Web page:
SEVA – Improving surgery and spectacle acceptance through community outreach in Cambodia

Mrs. Hin Touch with her granddaughter at the eye unit after her eyesight restoration surgeries.

Reaching people who need eye care services remains a challenge around the world. Convincing these people to accept eye care services – when you do find them – proves an additional obstacle to ensuring people can see again. Seva works with partner hospitals/eye units in five provinces in Cambodia to increase access to and improve the quality of eye care services.

In partnership with Seeing is Believing, Seva addresses this challenge by conducting outreach screenings in communities with limited access to eye care as well as at schools. Seva mobilizes Community Field Workers (CFWs) to improve surgery acceptance rates in the areas where we work in Cambodia.

A community field worker takes the visual acuity of patients at an outreach screening camp.

The CFWs work with village leaders, who play a critical role in bridging the gap between the community and service facilities. Village leaders know their communities and often have the trust of community members to provide recommendations. Together with Seva’s CFWs, they conduct outreach screenings and encourage people with cataract, pterygium, and other eye diseases to visit eye care facilities for sight restoration and treatment. The partnership between village leaders and CFWs offers encouragement for people and their families who need eye care. CFWs also provide counseling for the entire community about eye care and distribute leaflets to raise awareness about these critical services.

To further build confidence in the eye care services, CFWs organize outreach screening camps in communities staffed by an ophthalmic nurse and refractionist from the eye unit. At the screening camps, patients are diagnosed and treated for minor conditions and provided with eyeglasses while surgical cases, like Mrs. Hin Touch, are referred to an eye unit.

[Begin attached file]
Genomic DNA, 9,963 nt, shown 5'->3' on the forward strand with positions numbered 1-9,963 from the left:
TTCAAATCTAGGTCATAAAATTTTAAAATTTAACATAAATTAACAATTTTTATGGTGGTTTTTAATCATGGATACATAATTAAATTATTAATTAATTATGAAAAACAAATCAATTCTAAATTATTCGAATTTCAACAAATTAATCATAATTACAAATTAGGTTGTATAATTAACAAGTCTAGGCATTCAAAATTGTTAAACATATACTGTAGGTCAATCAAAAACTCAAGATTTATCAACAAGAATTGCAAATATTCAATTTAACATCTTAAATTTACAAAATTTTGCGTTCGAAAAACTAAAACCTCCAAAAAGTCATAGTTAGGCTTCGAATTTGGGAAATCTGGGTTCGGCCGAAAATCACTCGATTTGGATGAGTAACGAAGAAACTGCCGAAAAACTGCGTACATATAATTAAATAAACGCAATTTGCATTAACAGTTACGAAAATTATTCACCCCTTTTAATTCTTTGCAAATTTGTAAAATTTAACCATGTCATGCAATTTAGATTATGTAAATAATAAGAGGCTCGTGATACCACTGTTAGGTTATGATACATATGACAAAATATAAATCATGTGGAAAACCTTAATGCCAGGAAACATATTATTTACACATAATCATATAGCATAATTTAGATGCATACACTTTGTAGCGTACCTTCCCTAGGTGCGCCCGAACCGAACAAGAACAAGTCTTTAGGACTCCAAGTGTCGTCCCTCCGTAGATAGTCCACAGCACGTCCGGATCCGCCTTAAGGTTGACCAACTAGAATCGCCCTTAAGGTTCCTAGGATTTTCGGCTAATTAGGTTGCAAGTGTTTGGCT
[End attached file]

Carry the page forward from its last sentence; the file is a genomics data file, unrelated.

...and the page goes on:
Mrs. Hin Touch had heard that CFWs would be visiting her village to provide screenings from the village leader. On 23 October 2017, CFWs conducted a screening camp in her village, 80km from the nearest eye unit. A CFW tested her vision and immediately detected cataracts in both of her eyes. The CFW counseled her and explained that the eye unit provides eye surgery free of charge thanks to Seeing is Believing. The next day, the CFW arranged transportation for her to the eye unit. Within a few weeks, she successfully received surgery on both of her eyes and was able to see again.

Since the CFWs began conducting outreach screenings, the number of patients at the eye units have increased by 90% and the number of surgeries by 120%. In addition to the CFW outreach, Seva also collaborates with referral hospitals/eye units and the department of education, youth and sports, to conduct school screening programs. School teachers are trained on primary eye care, including how to measure the visual acuity (VA) of their students. After the teachers test their students’ VA, they refer students who have refractive errors to refractionists, who visit the schools for screening camps, while the students who have other eye problems are referred to an eye unit for further evaluation and treatment. Refractionists check all students and teachers with refractive errors and prescribe spectacles. The spectacles are made at the eye units and the refractionists bring them directly to the students and teachers when they visit the schools for screening camps. Refractionists also provide counselling to students and parents as well teachers about the importance of wearing spectacles and the role they plan to improve learning. By providing spectacles at children’s schools, Seva and SIB save families time and money so they don’t have to go to a faraway clinic.

Vann Ratanna; SEVA Cambodia

Vann Ratana
[email protected]
Program Director, Seva Cambodia

Roshan Bista
[email protected]
Program Coordinator, Seva Cambodia